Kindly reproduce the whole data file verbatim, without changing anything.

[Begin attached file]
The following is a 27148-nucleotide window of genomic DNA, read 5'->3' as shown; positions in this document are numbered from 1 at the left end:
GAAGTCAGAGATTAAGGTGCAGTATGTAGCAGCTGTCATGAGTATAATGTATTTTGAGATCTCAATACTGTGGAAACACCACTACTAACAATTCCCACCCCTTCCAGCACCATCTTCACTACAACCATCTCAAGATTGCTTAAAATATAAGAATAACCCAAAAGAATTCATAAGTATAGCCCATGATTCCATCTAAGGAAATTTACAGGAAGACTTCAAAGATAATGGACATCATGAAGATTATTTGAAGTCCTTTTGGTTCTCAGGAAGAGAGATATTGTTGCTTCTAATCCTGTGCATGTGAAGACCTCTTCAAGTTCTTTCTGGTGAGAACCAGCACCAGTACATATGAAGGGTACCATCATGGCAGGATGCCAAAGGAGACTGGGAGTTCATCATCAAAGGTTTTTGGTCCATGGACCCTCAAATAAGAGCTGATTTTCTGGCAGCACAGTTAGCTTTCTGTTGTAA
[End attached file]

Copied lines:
The following is a 27148-nucleotide window of genomic DNA, read 5'->3' as shown; positions in this document are numbered from 1 at the left end:
GAAGTCAGAGATTAAGGTGCAGTATGTAGCAGCTGTCATGAGTATAATGTATTTTGAGATCTCAATACTGTGGAAACACCACTACTAACAATTCCCACCCCTTCCAGCACCATCTTCACTACAACCATCTCAAGATTGCTTAAAATATAAGAATAACCCAAAAGAATTCATAAGTATAGCCCATGATTCCATCTAAGGAAATTTACAGGAAGACTTCAAAGATAATGGACATCATGAAGATTATTTGAAGTCCTTTTGGTTCTCAGGAAGAGAGATATTGTTGCTTCTAATCCTGTGCATGTGAAGACCTCTTCAAGTTCTTTCTGGTGAGAACCAGCACCAGTACATATGAAGGGTACCATCATGGCAGGATGCCAAAGGAGACTGGGAGTTCATCATCAAAGGTTTTTGGTCCATGGACCCTCAAATAAGAGCTGATTTTCTGGCAGCACAGTTAGCTTTCTGTTGTAA